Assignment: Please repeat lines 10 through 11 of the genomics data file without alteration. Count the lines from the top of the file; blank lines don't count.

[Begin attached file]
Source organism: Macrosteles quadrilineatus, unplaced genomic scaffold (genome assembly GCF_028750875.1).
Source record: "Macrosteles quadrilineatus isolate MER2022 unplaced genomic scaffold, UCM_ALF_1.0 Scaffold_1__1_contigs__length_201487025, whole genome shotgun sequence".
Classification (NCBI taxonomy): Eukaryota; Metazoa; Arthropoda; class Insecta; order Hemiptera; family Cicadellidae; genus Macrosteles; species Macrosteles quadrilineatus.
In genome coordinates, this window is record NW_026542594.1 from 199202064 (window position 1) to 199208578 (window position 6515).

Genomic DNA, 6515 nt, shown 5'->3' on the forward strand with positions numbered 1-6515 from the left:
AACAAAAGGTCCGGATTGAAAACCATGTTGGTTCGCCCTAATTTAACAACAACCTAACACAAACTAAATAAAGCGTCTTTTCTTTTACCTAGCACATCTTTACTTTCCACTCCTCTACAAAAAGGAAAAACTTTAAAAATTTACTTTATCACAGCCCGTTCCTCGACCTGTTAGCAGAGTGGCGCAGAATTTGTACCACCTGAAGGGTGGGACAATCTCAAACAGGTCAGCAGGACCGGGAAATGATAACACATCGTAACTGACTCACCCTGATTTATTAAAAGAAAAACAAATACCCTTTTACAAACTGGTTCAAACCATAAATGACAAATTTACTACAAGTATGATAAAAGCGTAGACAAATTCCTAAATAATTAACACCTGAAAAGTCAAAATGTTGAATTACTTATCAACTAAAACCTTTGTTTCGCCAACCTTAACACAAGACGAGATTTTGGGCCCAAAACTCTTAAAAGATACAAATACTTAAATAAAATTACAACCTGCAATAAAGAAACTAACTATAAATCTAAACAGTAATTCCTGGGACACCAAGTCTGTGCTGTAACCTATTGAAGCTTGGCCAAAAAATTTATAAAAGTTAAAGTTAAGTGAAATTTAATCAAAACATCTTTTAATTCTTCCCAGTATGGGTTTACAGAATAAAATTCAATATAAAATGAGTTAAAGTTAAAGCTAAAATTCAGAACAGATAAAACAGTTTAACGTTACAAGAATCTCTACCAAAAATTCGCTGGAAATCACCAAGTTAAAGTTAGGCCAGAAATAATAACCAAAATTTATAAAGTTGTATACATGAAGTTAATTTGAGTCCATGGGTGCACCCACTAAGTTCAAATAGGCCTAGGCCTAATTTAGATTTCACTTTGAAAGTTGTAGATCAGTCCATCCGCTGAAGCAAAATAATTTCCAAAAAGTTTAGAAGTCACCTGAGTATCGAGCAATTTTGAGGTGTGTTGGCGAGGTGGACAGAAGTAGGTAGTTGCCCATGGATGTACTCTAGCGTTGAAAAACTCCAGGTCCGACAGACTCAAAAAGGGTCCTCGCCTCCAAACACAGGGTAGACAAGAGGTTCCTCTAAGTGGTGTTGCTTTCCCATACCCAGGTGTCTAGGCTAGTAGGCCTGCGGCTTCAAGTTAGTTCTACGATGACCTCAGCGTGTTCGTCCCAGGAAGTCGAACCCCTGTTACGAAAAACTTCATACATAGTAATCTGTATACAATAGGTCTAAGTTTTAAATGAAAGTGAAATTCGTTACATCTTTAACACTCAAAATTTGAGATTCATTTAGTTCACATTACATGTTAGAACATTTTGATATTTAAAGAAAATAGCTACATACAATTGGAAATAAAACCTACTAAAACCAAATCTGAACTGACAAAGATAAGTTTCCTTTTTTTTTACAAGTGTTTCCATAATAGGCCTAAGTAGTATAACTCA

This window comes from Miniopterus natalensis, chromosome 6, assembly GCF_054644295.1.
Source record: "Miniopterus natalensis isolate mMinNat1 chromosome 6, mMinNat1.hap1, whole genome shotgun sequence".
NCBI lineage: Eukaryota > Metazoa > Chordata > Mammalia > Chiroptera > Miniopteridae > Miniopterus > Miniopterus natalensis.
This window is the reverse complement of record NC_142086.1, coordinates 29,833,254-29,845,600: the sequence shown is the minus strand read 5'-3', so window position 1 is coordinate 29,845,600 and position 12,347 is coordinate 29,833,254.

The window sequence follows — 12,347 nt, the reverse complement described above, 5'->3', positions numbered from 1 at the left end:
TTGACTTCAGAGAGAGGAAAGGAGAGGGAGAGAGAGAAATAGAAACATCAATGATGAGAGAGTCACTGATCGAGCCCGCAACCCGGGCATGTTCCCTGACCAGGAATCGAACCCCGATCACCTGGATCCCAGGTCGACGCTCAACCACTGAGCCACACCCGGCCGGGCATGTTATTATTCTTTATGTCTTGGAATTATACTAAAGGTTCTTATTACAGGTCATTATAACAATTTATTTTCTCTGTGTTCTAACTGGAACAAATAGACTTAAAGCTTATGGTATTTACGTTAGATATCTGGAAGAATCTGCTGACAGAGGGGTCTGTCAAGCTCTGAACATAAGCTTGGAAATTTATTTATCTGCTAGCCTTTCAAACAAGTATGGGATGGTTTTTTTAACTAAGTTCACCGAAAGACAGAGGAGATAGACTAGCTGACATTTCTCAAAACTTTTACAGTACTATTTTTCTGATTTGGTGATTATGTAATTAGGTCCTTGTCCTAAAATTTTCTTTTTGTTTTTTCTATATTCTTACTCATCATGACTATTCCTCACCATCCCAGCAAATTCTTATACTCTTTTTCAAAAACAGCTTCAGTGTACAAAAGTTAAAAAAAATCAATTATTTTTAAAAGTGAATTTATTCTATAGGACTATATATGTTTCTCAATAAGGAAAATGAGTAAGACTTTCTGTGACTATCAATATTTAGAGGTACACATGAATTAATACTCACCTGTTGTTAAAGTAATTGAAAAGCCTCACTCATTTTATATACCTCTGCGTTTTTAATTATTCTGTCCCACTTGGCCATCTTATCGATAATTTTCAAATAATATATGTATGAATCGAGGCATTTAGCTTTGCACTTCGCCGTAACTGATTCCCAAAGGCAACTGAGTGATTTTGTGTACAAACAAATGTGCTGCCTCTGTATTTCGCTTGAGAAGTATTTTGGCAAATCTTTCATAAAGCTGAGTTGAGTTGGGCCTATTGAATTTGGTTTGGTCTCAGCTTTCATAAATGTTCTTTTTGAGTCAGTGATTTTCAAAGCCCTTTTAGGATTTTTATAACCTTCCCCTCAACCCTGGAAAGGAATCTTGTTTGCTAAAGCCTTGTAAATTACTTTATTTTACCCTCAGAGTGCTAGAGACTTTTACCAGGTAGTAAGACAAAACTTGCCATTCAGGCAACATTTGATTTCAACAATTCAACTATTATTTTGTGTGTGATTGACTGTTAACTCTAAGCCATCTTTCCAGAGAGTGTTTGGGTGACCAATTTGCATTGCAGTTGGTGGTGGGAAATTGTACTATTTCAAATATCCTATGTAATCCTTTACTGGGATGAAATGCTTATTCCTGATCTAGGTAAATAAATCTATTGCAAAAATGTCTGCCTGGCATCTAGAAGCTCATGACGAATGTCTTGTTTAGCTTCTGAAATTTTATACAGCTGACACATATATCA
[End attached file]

This window is the reverse complement of record NC_142086.1, coordinates 29,833,254-29,845,600: the sequence shown is the minus strand read 5'-3', so window position 1 is coordinate 29,845,600 and position 12,347 is coordinate 29,833,254.

The window sequence follows — 12,347 nt, the reverse complement described above, 5'->3', positions numbered from 1 at the left end: